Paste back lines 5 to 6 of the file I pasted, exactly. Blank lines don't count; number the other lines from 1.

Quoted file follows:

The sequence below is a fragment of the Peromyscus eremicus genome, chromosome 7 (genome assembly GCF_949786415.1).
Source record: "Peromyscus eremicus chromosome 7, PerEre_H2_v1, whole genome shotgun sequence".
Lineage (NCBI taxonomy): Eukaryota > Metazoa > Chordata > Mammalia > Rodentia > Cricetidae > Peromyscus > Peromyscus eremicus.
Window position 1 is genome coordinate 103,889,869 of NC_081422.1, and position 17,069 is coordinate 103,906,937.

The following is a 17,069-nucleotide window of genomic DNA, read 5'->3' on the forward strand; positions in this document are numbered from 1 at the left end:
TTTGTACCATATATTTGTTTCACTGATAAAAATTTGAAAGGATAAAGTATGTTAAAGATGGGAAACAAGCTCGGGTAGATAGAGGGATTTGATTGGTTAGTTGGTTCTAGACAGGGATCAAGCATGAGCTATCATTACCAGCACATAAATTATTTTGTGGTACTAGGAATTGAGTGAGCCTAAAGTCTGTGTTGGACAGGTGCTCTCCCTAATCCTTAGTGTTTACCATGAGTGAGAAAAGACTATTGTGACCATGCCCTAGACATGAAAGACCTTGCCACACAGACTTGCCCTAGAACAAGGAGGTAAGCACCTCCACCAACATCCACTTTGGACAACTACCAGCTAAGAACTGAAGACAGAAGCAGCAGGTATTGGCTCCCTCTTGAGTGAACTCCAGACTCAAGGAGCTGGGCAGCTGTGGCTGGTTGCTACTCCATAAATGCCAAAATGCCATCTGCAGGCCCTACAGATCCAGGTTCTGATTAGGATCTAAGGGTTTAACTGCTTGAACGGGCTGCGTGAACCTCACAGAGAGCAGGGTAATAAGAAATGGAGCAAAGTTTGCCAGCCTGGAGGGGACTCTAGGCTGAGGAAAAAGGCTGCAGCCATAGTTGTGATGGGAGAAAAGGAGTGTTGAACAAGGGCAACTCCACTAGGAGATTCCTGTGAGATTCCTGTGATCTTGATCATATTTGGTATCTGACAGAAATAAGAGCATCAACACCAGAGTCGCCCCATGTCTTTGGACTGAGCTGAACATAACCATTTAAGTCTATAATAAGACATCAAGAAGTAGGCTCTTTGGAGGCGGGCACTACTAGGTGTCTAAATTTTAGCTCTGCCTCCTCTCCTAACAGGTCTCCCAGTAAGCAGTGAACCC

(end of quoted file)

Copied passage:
The following is a 17,069-nucleotide window of genomic DNA, read 5'->3' on the forward strand; positions in this document are numbered from 1 at the left end:
TTTGTACCATATATTTGTTTCACTGATAAAAATTTGAAAGGATAAAGTATGTTAAAGATGGGAAACAAGCTCGGGTAGATAGAGGGATTTGATTGGTTAGTTGGTTCTAGACAGGGATCAAGCATGAGCTATCATTACCAGCACATAAATTATTTTGTGGTACTAGGAATTGAGTGAGCCTAAAGTCTGTGTTGGACAGGTGCTCTCCCTAATCCTTAGTGTTTACCATGAGTGAGAAAAGACTATTGTGACCATGCCCTAGACATGAAAGACCTTGCCACACAGACTTGCCCTAGAACAAGGAGGTAAGCACCTCCACCAACATCCACTTTGGACAACTACCAGCTAAGAACTGAAGACAGAAGCAGCAGGTATTGGCTCCCTCTTGAGTGAACTCCAGACTCAAGGAGCTGGGCAGCTGTGGCTGGTTGCTACTCCATAAATGCCAAAATGCCATCTGCAGGCCCTACAGATCCAGGTTCTGATTAGGATCTAAGGGTTTAACTGCTTGAACGGGCTGCGTGAACCTCACAGAGAGCAGGGTAATAAGAAATGGAGCAAAGTTTGCCAGCCTGGAGGGGACTCTAGGCTGAGGAAAAAGGCTGCAGCCATAGTTGTGATGGGAGAAAAGGAGTGTTGAACAAGGGCAACTCCACTAGGAGATTCCTGTGAGATTCCTGTGATCTTGATCATATTTGGTATCTGACAGAAATAAGAGCATCAACACCAGAGTCGCCCCATGTCTTTGGACTGAGCTGAACATAACCATTTAAGTCTATAATAAGACATCAAGAAGTAGGCTCTTTGGAGGCGGGCACTACTAGGTGTCTAAATTTTAGCTCTGCCTCCTCTCCTAACAGGTCTCCCAGTAAGCAGTGAACCC